Chicago Magazine graphic from 2013.
I'm not the only one seeing some Sam Zell and Donald Trump in the new maximum leader of Tribune Publishing, and thus of the Los Angeles Times. Michael Ferro is starting to make even Gannett, which wants the Tribune newspapers, seem like a potential upgrade.
Ken Doctor, the astute newspaper industry observer, points us all to Chicago Magazine’s 2013 profile of Ferro — "neatly captured the outsized ego of the man" — and amasses the reasons not to buy into what Ferro is selling. Writing Wednesday at Politico, Doctor describes Ferro as one of those guys who firehoses ideas nonstop for 15 minutes, wrapping himself in the vernacular of innovation and technology, and when he stops pitching his listeners aren't sure there's much if anything there. "If we are to make historical comparisons, the advent of Michael Ferro as a (probably short-time) newspaper mogul would place him as the illegitimate offspring of swashbuckling Tribune owner Sam Zell and former Freedom Communications CEO Aaron Kushner, a fount of ideas that quickly dried up," Doctor writes.
Over the past month, Ferro has talked to numerous peers in the newspaper industry. Actually, according to several high-placed media executives who briefed me on their conversations with Ferro, the better construction is “talked at.”
All those to whom I spoke confidentially describe their hour-plus long sessions as nothing short of bizarre. The common format: Michael Ferro talks for 90% or more of the time, shooting a “firehose” of ideas, largely unpunctuated by questions, opportunities for feedback or responses, or any evidence of self-reflection....No matter how vast the experience or well-burnished the credentials of those in the room, the script is the same: Ferro Uninterruptus.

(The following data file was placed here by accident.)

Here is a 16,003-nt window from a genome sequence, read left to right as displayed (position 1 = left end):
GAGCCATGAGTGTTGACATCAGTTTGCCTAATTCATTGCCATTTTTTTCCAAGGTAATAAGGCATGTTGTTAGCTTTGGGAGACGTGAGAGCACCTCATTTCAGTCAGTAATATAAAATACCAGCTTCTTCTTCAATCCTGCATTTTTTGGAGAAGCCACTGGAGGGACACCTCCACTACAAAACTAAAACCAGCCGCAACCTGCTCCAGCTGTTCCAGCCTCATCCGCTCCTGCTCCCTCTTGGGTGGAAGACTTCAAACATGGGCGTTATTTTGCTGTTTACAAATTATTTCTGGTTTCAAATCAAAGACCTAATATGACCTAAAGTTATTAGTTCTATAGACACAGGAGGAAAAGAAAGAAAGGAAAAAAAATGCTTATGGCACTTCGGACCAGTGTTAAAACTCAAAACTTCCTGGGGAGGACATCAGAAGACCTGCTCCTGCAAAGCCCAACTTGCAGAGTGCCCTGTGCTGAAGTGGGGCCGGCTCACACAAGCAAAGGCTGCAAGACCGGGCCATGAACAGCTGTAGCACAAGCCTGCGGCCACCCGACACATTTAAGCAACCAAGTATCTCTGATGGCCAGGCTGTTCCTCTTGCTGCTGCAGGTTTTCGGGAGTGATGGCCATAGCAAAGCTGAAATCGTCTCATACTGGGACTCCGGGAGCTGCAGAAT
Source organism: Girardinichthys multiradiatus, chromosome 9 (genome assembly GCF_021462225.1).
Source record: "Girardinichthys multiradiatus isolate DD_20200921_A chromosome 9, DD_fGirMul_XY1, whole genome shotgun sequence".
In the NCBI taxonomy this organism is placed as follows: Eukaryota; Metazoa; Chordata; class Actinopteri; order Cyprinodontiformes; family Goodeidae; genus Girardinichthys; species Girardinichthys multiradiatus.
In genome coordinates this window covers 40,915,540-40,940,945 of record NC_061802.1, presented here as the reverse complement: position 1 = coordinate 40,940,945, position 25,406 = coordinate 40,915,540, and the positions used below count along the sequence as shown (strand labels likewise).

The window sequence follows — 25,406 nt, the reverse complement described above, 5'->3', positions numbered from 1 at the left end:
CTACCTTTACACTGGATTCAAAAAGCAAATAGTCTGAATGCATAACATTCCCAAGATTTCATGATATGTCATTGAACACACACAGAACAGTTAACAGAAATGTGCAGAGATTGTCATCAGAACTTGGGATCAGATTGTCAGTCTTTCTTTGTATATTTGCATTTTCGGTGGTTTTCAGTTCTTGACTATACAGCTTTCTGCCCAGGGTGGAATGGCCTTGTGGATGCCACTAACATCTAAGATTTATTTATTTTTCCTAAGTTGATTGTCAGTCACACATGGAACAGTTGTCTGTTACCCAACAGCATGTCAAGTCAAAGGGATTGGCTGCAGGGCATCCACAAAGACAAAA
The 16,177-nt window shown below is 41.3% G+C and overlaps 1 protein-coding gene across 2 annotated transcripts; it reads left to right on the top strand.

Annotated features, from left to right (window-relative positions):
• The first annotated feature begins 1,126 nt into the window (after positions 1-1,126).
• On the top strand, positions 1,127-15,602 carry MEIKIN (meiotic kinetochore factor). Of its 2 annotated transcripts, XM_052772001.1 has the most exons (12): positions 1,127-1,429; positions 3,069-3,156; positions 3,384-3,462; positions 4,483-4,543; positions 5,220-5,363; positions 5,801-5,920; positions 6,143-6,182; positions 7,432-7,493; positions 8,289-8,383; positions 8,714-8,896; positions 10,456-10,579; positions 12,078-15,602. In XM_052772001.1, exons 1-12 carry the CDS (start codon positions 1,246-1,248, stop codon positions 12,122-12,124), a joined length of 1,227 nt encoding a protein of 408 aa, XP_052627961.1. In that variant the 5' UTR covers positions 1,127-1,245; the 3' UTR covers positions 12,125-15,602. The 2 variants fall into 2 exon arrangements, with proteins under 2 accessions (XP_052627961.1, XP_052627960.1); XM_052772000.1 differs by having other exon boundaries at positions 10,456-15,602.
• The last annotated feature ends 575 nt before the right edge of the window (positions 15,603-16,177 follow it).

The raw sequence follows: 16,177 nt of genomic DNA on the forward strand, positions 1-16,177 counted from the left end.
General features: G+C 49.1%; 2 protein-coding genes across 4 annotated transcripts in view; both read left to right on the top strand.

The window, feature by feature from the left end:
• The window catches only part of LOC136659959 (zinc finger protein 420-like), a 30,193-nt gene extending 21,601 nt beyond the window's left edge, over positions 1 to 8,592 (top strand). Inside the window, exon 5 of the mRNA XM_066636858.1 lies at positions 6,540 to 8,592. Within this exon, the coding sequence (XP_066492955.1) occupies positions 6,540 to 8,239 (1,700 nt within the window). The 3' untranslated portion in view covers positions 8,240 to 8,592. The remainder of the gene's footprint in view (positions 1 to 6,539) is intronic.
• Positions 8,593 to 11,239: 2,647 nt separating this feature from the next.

Ferro has already Hollywood-cast himself as a newspaper Jedi — capable of saving the business of newspapering against the most powerful Forces. What has that gained him? Three years ago, the company of stars like Jenny McCarthy and Jim Belushi. More recently, Martin Scorsese and Steven Zaillian.
Onward and upward for the star-struck Ferro, who, as we detailed in February (POLITICO: “Oscar spotlight a dim one for hometown L.A. Times”) attended the Oscars on tickets usually used by working reporters.
But one industry observer’s Hollywood metaphor for Ferro was less kind. “He’s like Butch Cassidy, and he should realize he’ll soon be facing what seems to be the whole Bolivian army.”
Doctor also notes that, even after a decade of you-can't-make-this-up Tribune soap operas, the recent period that saw Ferro buy in to the company, become non-executive chairman, oust CEO Jack Griffin and install editors such as the LAT's Davan Maharaj in the dual role of publisher stands out. "These last four months of Tribune history would seem so astonishingly weird — if you didn’t know about the last decade of Tribune’s troubled life," Doctor writes. Heh.
By the way, Orange County has seen this act before: the newspaper savior who wasn't.
Also this: In a Wall Street Journal analysis of Gannett's $815 million offer and Ferro's delaying response, Ferro shoots down the idea of ever selling the Los Angeles Times by itself. “The L.A. Times is about 50% of the company," Ferro says. "Without it, Tribune would be in terrible shape."